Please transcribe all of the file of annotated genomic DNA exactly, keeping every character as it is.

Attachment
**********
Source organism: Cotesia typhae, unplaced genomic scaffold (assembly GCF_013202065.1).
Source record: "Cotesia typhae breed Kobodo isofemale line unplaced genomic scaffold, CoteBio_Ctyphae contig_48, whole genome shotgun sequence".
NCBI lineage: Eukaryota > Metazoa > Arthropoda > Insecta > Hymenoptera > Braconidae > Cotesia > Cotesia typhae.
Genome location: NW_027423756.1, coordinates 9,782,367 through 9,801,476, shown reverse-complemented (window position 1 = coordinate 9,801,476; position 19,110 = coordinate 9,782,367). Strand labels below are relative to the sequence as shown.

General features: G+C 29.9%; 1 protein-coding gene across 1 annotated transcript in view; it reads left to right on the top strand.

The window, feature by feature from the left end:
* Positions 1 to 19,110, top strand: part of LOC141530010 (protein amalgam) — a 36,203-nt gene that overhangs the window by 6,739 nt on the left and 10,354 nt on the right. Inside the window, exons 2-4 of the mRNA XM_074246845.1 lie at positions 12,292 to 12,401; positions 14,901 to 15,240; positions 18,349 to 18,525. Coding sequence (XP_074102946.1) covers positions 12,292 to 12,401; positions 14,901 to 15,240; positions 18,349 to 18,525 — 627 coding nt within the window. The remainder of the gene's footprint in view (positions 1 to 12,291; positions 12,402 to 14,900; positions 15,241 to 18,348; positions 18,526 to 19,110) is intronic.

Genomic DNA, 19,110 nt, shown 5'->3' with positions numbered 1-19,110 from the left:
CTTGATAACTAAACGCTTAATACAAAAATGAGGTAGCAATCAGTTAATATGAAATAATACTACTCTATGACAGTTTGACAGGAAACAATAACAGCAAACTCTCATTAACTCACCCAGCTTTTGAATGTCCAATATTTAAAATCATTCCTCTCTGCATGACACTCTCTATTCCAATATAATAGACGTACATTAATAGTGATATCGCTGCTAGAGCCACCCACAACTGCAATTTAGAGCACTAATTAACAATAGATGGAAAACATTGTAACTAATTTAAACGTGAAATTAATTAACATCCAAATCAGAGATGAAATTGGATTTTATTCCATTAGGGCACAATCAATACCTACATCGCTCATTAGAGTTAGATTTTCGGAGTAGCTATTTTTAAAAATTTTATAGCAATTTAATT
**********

Source organism: Cotesia typhae, unplaced genomic scaffold (assembly GCF_013202065.1).
Source record: "Cotesia typhae breed Kobodo isofemale line unplaced genomic scaffold, CoteBio_Ctyphae contig_48, whole genome shotgun sequence".
NCBI lineage: Eukaryota > Metazoa > Arthropoda > Insecta > Hymenoptera > Braconidae > Cotesia > Cotesia typhae.
Genome location: NW_027423756.1, coordinates 9,782,367 through 9,801,476, shown reverse-complemented (window position 1 = coordinate 9,801,476; position 19,110 = coordinate 9,782,367). Strand labels below are relative to the sequence as shown.

General features: G+C 29.9%; 1 protein-coding gene across 1 annotated transcript in view; it reads left to right on the top strand.

The window, feature by feature from the left end:
* Positions 1 to 19,110, top strand: part of LOC141530010 (protein amalgam) — a 36,203-nt gene that overhangs the window by 6,739 nt on the left and 10,354 nt on the right. Inside the window, exons 2-4 of the mRNA XM_074246845.1 lie at positions 12,292 to 12,401; positions 14,901 to 15,240; positions 18,349 to 18,525. Coding sequence (XP_074102946.1) covers positions 12,292 to 12,401; positions 14,901 to 15,240; positions 18,349 to 18,525 — 627 coding nt within the window. The remainder of the gene's footprint in view (positions 1 to 12,291; positions 12,402 to 14,900; positions 15,241 to 18,348; positions 18,526 to 19,110) is intronic.

Genomic DNA, 19,110 nt, shown 5'->3' with positions numbered 1-19,110 from the left:
CTTGATAACTAAACGCTTAATACAAAAATGAGGTAGCAATCAGTTAATATGAAATAATACTACTCTATGACAGTTTGACAGGAAACAATAACAGCAAACTCTCATTAACTCACCCAGCTTTTGAATGTCCAATATTTAAAATCATTCCTCTCTGCATGACACTCTCTATTCCAATATAATAGACGTACATTAATAGTGATATCGCTGCTAGAGCCACCCACAACTGCAATTTAGAGCACTAATTAACAATAGATGGAAAACATTGTAACTAATTTAAACGTGAAATTAATTAACATCCAAATCAGAGATGAAATTGGATTTTATTCCATTAGGGCACAATCAATACCTACATCGCTCATTAGAGTTAGATTTTCGGAGTAGCTATTTTTAAAAATTTTATAGCAATTTAATT